People sometimes delay creating a will, because it can seem like an overwhelming task to figure out where you want all of your property to go after you pass away. There are many things to think about. People often put it off, because they are just not certain about everything.
For this reason, it is often a good idea to start simply and first decide on an executor. Many people think this is a minor concern. However, it is one of the most important decisions you make when planning your estate. The executor of your estate can have a major impact on what will happen with your estate, as MarketWatch discusses in "When you write your will, don't mess this up."
The executor of an estate has many important tasks. The job requires that assets be accounted for, debts be paid and that assets then be distributed under the guidance of the probate court.
Filing tax returns with the IRS is another important task for which the executor is responsible. That can be a problem, if the executor gets it wrong. The IRS will seek to collect any unpaid amount, including penalties and fees, but it may not go after the estate alone.
The IRS might seek to collect the money from the executor personally, since executors can be held personally liable. When that happens, both the estate and the executor have a big mess on their hands.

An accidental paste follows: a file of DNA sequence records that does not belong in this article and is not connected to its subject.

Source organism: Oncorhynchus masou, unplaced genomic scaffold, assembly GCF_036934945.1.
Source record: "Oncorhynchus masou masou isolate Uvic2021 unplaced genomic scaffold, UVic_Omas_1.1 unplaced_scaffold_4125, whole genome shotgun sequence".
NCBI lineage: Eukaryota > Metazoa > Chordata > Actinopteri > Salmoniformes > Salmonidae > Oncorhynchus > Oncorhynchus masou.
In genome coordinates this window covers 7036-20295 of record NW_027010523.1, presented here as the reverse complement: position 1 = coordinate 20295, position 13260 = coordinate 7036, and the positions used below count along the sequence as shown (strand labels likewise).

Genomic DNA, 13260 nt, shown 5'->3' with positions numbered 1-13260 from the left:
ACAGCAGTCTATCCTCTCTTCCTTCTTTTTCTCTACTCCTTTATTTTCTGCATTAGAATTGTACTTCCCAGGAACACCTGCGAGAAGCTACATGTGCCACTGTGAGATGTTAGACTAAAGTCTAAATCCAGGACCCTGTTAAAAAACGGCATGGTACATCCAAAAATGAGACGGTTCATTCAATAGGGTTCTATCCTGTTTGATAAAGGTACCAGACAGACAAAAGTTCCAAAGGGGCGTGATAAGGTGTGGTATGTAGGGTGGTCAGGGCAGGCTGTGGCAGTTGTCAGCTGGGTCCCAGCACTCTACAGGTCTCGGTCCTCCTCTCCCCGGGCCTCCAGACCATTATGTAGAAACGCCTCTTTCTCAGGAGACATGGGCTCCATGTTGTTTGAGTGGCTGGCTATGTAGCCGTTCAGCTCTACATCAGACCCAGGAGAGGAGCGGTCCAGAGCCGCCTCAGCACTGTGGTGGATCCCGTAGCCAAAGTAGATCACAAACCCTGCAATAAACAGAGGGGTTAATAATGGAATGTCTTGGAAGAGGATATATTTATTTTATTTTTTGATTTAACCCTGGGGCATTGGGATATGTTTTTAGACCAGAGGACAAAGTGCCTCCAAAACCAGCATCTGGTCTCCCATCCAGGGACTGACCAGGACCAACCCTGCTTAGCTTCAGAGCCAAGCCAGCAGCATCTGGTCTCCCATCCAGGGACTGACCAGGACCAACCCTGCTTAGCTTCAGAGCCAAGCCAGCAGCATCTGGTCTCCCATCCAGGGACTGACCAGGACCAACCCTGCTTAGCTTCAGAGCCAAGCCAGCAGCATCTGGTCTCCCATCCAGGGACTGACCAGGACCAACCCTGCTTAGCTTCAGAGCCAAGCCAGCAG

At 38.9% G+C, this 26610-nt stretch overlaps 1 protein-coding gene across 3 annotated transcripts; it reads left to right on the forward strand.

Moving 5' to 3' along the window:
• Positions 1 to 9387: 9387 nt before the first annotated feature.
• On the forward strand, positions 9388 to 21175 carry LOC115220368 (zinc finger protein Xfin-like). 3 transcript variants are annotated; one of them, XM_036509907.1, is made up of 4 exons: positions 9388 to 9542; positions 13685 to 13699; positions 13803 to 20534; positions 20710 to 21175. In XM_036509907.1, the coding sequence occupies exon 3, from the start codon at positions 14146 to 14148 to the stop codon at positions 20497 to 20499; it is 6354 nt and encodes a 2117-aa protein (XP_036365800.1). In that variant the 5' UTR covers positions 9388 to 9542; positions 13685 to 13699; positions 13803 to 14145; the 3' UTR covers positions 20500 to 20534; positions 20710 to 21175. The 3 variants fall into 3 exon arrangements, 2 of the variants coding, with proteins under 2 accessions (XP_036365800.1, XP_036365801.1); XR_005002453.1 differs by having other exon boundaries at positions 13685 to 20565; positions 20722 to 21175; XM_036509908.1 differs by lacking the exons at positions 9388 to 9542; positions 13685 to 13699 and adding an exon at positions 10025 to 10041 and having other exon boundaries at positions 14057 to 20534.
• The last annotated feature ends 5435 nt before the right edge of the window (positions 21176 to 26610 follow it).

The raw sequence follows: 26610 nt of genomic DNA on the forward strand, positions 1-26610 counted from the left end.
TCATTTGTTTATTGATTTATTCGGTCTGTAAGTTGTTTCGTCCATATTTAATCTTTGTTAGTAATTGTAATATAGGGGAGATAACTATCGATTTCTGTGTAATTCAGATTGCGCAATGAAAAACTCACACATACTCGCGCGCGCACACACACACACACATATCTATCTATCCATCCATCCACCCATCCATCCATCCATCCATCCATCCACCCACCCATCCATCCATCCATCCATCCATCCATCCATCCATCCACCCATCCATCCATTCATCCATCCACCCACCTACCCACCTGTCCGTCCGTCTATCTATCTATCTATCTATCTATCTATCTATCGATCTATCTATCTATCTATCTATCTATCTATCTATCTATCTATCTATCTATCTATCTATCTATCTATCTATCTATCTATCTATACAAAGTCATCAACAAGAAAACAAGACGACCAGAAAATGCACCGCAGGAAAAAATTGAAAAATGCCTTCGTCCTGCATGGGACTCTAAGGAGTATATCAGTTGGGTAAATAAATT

Of course, it is best to get an estate plan from a Cincinnati attorney who specializes in creating them. If you are not sure who to name as an executor, ask the attorney for advice.
Remember: “An ounce of prevention is worth a pound of cure.” When making your estate plans or when probating an estate or administering a trust, do not go it alone. Be sure to engage a Cincinnati estate planning attorney.
For more information about estate planning, probate or trust administration in Cincinnati (and throughout the rest of Southwest Ohio) and to review free resources regarding estate planning, probate or trust administration, visit my website. If you have questions regarding this article or a particular legal matter, feel free to contact me at 513-399-PLAN (7526).
Reference: MarketWatch (June 13, 2018) "When you write your will, don't mess this up."